The Lowdown: Unison's Dave Prentis

Two union leaders, two million members and a mauling for ministers and managers
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The Independent Online

He wants to strengthen links with the Labour Party and thinks some of the Treasury's policies on privatisation actually make sense. Meet Dave Prentis, the unlikely member of the union awkward squad. Sometimes moderate, often thoughtful, on the face of it the general secretary of Unison is at odds with the louder members of the squad, which includes Aslef's Mick Rix and Andy Gilchrist, head of the Fire Brigades Union.

He wants to strengthen links with the Labour Party and thinks some of the Treasury's policies on privatisation actually make sense. Meet Dave Prentis, the unlikely member of the union awkward squad. Sometimes moderate, often thoughtful, on the face of it the general secretary of Unison is at odds with the louder members of the squad, which includes Aslef's Mick Rix and Andy Gilchrist, head of the Fire Brigades Union.

But Prentis is quietly pre- paring for what will be a blistering attack on two of the Government's biggest policies. At the Trades Union Con- gress, starting next week, Uni- son will table two motions: to resist further private sector involvement in public services via the Private Finance Initiative (PFI) and to see off plans for foundation hospitals.

The campaign will carry on through the autumn to the Labour Party conference, where, says Prentis, "We will be putting in hard-line motions calling for a change of direction."

He believes that in 10 years the PFI will cost taxpayers more than traditional state funding of public services. "There will be an increasing amount of money going into the PFI schemes to pay back the private companies. So the future generations will bear the costs of what's happening at the moment with the PFI," he says

At last year's Labour conference, Unison, which represents 1.3 million public service workers, called for an independent review of the PFI to assess whether it was good value for money. The idea was rejected. The Treasury instead commissioned its own report, which recommended that it be extended into new areas, such as urban regeneration.

Prentis claims the Treasury has "rigged" the rules to flatter the PFI, which keeps borrowing off the Government's balance sheet.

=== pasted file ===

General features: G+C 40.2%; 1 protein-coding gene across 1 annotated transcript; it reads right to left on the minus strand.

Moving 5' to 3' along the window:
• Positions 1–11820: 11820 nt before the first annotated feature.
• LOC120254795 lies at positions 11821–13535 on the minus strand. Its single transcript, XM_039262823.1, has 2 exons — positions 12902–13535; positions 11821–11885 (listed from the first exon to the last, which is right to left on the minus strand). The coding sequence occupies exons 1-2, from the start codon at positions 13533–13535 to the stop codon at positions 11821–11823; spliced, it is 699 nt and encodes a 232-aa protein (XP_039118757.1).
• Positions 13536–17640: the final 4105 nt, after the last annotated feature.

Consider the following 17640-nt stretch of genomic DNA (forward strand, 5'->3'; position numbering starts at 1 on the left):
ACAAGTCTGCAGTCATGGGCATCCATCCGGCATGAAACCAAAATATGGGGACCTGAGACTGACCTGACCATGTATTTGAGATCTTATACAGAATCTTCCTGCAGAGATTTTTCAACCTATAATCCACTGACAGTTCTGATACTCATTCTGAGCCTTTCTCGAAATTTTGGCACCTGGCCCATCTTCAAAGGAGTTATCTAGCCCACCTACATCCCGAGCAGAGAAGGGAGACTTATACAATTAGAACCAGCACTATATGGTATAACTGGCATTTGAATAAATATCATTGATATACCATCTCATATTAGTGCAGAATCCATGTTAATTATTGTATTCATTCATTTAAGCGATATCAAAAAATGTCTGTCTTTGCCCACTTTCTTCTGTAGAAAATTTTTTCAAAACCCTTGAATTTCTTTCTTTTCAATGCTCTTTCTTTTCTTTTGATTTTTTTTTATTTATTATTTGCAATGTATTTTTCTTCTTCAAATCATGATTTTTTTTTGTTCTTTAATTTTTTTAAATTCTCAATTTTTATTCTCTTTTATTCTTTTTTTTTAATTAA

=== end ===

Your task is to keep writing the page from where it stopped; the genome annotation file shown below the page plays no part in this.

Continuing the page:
"The Treasury has twisted the rules. For a PFI bid to succeed, there has to be a public sector comparator [measuring the cost of the PFI against state funding]. The comparator is rigged so the PFI always works. And a local authority will be given credits if it uses the PFI. The way in which the decisions are taken always leads to the PFI and not a public service bid."

He has plenty of examples of where the PFI has failed. He cites the recent debacle at the London Borough of Southwark, where consultancy WS Atkins "walked away from an education contract because it wasn't making enough money".

Proving that he's different from the rest of the awkward squad, Prentis musters some praise for the Treasury. "There are a number of things in the report that are helpful, such as its recommendation that the PFI should not be used for smaller schemes and its pledge to look at workforce issues," says the Yorkshireman.

The Government's proposals for foundation hospitals - where selected hospitals will be allowed to raise cash through the private sector - is Unison's second big issue. Prentis offers a stark vision of privately funded healthcare: "We believe that it will lead to the break-up of the National Health Service. [Foundation hospitals] will become a means by which private companies can make increasing profits from healthcare."

Prentis also fears that staff will lose out. In particular, Unison is concerned that the new system will create a "two-tier workforce" and could threaten national union pay bargaining for health staff.

Unison hopes to see off foundation hospitals before they become enshrined in law. Earlier this year, the union encouraged Labour MPs to vote for a rebel motion - put forward by David Hinchliffe, the Health Select Committee chairman, and Frank Dobson, the former Health Secretary - against the foundation hospitals Bill. It was narrowly defeated, but Unison hopes to have a second stab at killing the Bill when it returns to the Commons for a further reading.

Unison feels particularly cheated by the Government because there was no consultation with unions, health workers or the public before ministers announced the plans for foundation hospitals.

"This was a complete change of direction. It came without any Green Paper or White Paper," says Prentis. "There is a very big democratic deficit in the way in which policy is decided within the Labour Party."

Despite his tough talking, some on the left of the union believe that Unison should sever links with Labour altogether and become more combative. Prentis rejects this idea: "We actually want to improve the links so we can make a better contribution within the Labour Party. My view is that the union - as the biggest affiliate to the Labour Party - needs to be trusted and respected by the party and the Government."

This won't stop Unison attacking the Government, however. Asked if he considers himself a member of the union awkward squad, Prentis at first laughs off the question but then admits, "I do".

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